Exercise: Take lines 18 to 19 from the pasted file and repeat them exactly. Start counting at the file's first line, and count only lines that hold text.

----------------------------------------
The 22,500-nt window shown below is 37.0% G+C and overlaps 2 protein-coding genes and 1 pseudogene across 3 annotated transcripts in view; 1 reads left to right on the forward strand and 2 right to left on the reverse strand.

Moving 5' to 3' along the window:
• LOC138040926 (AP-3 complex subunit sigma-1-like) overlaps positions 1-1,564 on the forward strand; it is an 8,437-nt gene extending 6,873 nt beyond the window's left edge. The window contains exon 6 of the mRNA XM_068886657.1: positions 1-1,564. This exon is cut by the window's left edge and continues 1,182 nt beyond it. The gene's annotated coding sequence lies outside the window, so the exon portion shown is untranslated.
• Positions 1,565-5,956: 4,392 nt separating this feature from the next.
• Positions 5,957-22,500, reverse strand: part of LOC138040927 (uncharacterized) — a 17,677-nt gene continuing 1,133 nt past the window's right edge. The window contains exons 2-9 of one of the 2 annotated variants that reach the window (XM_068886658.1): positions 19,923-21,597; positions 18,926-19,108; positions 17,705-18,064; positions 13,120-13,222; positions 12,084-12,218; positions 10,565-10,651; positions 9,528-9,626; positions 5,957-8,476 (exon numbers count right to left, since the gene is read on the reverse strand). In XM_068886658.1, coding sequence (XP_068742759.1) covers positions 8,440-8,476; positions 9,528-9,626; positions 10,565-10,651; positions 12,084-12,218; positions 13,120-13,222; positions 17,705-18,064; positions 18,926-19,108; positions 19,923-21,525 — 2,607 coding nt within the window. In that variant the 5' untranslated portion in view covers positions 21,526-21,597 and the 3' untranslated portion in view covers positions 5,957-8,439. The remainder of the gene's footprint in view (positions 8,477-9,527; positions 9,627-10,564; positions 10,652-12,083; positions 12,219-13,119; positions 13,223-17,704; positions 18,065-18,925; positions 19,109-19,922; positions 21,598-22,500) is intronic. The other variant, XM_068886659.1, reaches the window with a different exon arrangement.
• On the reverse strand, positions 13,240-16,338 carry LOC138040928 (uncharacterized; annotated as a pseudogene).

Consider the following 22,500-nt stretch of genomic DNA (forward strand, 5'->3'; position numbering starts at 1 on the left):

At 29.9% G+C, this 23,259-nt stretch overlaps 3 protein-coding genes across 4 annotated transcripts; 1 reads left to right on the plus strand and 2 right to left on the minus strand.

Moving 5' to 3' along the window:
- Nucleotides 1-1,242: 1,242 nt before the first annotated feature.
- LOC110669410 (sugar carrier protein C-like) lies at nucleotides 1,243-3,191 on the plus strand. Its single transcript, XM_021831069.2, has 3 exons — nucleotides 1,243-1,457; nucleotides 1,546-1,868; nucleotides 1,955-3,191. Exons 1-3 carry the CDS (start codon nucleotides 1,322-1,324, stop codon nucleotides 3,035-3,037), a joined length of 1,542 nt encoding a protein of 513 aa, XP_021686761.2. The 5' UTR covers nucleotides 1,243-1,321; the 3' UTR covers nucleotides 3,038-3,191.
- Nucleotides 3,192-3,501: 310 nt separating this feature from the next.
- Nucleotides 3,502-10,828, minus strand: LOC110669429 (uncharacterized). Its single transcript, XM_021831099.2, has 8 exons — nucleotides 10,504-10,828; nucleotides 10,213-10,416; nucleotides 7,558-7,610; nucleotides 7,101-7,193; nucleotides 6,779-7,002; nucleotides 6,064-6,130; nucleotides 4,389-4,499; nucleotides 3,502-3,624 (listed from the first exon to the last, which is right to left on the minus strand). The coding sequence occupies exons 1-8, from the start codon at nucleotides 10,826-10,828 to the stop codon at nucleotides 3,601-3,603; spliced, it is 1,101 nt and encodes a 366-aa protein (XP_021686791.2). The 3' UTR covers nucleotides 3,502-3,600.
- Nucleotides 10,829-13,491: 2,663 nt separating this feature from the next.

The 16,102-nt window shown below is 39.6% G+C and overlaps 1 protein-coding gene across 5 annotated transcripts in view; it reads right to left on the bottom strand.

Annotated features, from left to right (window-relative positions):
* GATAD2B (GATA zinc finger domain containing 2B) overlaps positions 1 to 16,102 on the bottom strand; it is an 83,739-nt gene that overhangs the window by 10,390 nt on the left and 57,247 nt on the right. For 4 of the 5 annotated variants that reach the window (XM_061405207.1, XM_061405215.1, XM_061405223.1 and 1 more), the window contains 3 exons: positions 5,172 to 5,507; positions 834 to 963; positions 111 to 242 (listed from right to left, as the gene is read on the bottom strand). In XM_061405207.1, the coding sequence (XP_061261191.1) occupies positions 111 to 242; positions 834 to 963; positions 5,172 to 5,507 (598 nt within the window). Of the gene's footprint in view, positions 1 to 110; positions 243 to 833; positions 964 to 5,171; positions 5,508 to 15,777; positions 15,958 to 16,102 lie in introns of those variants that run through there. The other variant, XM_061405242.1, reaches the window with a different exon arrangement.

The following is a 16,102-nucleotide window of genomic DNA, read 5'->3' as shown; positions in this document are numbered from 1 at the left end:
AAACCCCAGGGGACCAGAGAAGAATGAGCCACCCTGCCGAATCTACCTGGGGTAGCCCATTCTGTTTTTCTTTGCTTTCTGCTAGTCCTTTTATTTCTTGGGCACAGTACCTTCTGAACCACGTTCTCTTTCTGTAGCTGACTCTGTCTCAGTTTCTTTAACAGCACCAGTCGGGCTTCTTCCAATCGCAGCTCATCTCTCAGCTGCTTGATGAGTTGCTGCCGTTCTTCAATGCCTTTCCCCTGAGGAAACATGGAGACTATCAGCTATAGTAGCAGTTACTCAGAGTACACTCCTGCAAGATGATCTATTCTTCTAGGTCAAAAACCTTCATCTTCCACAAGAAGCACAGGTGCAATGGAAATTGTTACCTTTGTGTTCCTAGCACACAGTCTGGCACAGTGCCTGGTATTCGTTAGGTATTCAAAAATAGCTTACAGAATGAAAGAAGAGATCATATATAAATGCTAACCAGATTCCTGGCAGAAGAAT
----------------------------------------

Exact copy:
The following is a 16,102-nucleotide window of genomic DNA, read 5'->3' as shown; positions in this document are numbered from 1 at the left end:
AAACCCCAGGGGACCAGAGAAGAATGAGCCACCCTGCCGAATCTACCTGGGGTAGCCCATTCTGTTTTTCTTTGCTTTCTGCTAGTCCTTTTATTTCTTGGGCACAGTACCTTCTGAACCACGTTCTCTTTCTGTAGCTGACTCTGTCTCAGTTTCTTTAACAGCACCAGTCGGGCTTCTTCCAATCGCAGCTCATCTCTCAGCTGCTTGATGAGTTGCTGCCGTTCTTCAATGCCTTTCCCCTGAGGAAACATGGAGACTATCAGCTATAGTAGCAGTTACTCAGAGTACACTCCTGCAAGATGATCTATTCTTCTAGGTCAAAAACCTTCATCTTCCACAAGAAGCACAGGTGCAATGGAAATTGTTACCTTTGTGTTCCTAGCACACAGTCTGGCACAGTGCCTGGTATTCGTTAGGTATTCAAAAATAGCTTACAGAATGAAAGAAGAGATCATATATAAATGCTAACCAGATTCCTGGCAGAAGAAT